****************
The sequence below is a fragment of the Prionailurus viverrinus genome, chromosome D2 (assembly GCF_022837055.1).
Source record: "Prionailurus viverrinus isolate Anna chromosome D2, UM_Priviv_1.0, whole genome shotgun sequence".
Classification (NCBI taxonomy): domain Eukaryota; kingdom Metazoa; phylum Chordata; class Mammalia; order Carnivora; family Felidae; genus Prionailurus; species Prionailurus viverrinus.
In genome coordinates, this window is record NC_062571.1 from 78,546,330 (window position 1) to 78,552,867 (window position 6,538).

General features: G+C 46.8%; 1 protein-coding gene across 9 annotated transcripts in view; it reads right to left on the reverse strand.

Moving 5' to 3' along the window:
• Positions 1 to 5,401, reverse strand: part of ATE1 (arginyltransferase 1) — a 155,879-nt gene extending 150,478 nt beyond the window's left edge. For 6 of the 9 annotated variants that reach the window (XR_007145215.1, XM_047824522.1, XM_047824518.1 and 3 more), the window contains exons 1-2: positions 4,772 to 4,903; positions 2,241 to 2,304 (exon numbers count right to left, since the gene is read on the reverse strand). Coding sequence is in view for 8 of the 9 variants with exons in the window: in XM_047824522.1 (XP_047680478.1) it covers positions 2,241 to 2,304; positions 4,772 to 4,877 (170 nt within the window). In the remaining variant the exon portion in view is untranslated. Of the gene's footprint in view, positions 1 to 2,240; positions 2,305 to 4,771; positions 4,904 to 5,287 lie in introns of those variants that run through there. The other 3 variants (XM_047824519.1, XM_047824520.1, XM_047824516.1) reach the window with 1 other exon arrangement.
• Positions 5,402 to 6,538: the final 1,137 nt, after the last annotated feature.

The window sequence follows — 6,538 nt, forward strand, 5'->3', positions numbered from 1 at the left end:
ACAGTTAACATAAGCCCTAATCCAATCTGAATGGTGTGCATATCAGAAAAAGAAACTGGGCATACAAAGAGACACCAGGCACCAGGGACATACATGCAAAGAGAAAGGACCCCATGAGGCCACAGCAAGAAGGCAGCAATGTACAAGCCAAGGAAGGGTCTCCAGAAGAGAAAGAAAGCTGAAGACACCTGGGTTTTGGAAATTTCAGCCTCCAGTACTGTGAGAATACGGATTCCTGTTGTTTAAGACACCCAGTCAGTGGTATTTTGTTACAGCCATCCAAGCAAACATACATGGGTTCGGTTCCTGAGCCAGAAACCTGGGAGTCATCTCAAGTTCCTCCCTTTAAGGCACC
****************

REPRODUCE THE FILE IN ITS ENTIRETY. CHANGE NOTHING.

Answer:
The sequence below is a fragment of the Prionailurus viverrinus genome, chromosome D2 (assembly GCF_022837055.1).
Source record: "Prionailurus viverrinus isolate Anna chromosome D2, UM_Priviv_1.0, whole genome shotgun sequence".
Classification (NCBI taxonomy): domain Eukaryota; kingdom Metazoa; phylum Chordata; class Mammalia; order Carnivora; family Felidae; genus Prionailurus; species Prionailurus viverrinus.
In genome coordinates, this window is record NC_062571.1 from 78,546,330 (window position 1) to 78,552,867 (window position 6,538).

General features: G+C 46.8%; 1 protein-coding gene across 9 annotated transcripts in view; it reads right to left on the reverse strand.

Moving 5' to 3' along the window:
• Positions 1 to 5,401, reverse strand: part of ATE1 (arginyltransferase 1) — a 155,879-nt gene extending 150,478 nt beyond the window's left edge. For 6 of the 9 annotated variants that reach the window (XR_007145215.1, XM_047824522.1, XM_047824518.1 and 3 more), the window contains exons 1-2: positions 4,772 to 4,903; positions 2,241 to 2,304 (exon numbers count right to left, since the gene is read on the reverse strand). Coding sequence is in view for 8 of the 9 variants with exons in the window: in XM_047824522.1 (XP_047680478.1) it covers positions 2,241 to 2,304; positions 4,772 to 4,877 (170 nt within the window). In the remaining variant the exon portion in view is untranslated. Of the gene's footprint in view, positions 1 to 2,240; positions 2,305 to 4,771; positions 4,904 to 5,287 lie in introns of those variants that run through there. The other 3 variants (XM_047824519.1, XM_047824520.1, XM_047824516.1) reach the window with 1 other exon arrangement.
• Positions 5,402 to 6,538: the final 1,137 nt, after the last annotated feature.

The window sequence follows — 6,538 nt, forward strand, 5'->3', positions numbered from 1 at the left end:
ACAGTTAACATAAGCCCTAATCCAATCTGAATGGTGTGCATATCAGAAAAAGAAACTGGGCATACAAAGAGACACCAGGCACCAGGGACATACATGCAAAGAGAAAGGACCCCATGAGGCCACAGCAAGAAGGCAGCAATGTACAAGCCAAGGAAGGGTCTCCAGAAGAGAAAGAAAGCTGAAGACACCTGGGTTTTGGAAATTTCAGCCTCCAGTACTGTGAGAATACGGATTCCTGTTGTTTAAGACACCCAGTCAGTGGTATTTTGTTACAGCCATCCAAGCAAACATACATGGGTTCGGTTCCTGAGCCAGAAACCTGGGAGTCATCTCAAGTTCCTCCCTTTAAGGCACC